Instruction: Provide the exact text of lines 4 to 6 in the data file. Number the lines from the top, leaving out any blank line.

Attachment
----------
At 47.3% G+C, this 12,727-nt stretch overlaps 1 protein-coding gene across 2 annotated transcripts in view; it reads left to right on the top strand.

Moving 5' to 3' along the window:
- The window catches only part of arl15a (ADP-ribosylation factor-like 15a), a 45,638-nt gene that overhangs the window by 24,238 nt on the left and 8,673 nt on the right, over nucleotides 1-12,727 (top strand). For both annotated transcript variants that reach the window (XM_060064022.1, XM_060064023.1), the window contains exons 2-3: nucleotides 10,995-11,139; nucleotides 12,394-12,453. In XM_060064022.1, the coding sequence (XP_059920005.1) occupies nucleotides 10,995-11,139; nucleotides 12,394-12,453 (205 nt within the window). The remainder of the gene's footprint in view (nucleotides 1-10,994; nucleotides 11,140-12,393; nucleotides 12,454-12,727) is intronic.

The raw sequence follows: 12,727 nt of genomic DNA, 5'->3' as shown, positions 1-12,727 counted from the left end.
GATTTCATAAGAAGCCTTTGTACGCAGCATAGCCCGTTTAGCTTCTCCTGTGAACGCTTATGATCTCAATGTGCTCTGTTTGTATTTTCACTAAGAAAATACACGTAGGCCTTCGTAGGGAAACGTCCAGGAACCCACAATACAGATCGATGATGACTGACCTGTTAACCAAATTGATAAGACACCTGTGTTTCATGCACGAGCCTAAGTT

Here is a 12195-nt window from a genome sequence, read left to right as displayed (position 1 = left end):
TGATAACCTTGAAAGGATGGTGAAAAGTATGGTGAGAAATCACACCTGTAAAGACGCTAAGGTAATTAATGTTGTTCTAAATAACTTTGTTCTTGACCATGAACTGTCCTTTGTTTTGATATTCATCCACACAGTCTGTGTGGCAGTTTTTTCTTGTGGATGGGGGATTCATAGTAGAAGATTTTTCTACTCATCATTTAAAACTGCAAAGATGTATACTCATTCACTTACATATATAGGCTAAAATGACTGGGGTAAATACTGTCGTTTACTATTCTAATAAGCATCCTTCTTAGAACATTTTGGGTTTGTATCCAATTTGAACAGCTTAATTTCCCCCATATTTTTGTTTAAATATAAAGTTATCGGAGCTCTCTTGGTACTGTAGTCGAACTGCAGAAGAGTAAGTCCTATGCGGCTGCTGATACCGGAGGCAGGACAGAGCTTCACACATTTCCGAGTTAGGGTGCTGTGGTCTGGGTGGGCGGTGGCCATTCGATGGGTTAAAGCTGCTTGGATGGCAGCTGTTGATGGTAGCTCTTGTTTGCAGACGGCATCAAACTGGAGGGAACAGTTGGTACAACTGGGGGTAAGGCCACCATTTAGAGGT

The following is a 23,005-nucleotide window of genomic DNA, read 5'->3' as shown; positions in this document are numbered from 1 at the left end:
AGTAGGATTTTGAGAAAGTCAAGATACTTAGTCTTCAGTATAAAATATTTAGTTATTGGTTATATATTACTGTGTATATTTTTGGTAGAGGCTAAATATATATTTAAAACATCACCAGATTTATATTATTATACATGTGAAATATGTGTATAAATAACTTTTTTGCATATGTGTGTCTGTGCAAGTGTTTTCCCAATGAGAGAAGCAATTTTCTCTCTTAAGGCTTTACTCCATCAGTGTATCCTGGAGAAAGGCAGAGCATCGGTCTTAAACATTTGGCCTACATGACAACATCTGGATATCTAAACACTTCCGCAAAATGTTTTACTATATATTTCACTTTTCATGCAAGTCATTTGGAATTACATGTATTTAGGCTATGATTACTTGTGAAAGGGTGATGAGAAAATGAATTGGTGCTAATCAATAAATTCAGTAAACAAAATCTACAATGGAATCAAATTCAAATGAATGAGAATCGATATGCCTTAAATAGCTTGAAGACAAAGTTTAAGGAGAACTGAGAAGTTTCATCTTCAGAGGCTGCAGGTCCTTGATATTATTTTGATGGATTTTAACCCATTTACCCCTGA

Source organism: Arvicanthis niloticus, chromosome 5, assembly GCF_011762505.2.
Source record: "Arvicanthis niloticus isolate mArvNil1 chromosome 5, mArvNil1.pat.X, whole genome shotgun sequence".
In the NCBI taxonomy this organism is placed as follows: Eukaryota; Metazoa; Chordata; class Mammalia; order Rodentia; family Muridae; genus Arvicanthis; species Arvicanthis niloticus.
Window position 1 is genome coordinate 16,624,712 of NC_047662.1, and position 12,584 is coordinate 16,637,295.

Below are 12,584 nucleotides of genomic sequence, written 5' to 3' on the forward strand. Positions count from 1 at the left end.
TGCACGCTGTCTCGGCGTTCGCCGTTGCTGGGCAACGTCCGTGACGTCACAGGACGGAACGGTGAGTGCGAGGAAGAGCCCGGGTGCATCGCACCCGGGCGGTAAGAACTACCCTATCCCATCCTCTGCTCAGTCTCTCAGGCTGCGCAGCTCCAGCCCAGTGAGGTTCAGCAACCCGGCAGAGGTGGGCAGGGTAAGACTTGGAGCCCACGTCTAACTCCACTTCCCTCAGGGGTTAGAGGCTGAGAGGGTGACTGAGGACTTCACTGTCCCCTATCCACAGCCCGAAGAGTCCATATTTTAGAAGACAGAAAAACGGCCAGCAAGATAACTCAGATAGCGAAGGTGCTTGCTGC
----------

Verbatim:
The raw sequence follows: 12,727 nt of genomic DNA, 5'->3' as shown, positions 1-12,727 counted from the left end.
GATTTCATAAGAAGCCTTTGTACGCAGCATAGCCCGTTTAGCTTCTCCTGTGAACGCTTATGATCTCAATGTGCTCTGTTTGTATTTTCACTAAGAAAATACACGTAGGCCTTCGTAGGGAAACGTCCAGGAACCCACAATACAGATCGATGATGACTGACCTGTTAACCAAATTGATAAGACACCTGTGTTTCATGCACGAGCCTAAGTT

Here is a 12195-nt window from a genome sequence, read left to right as displayed (position 1 = left end):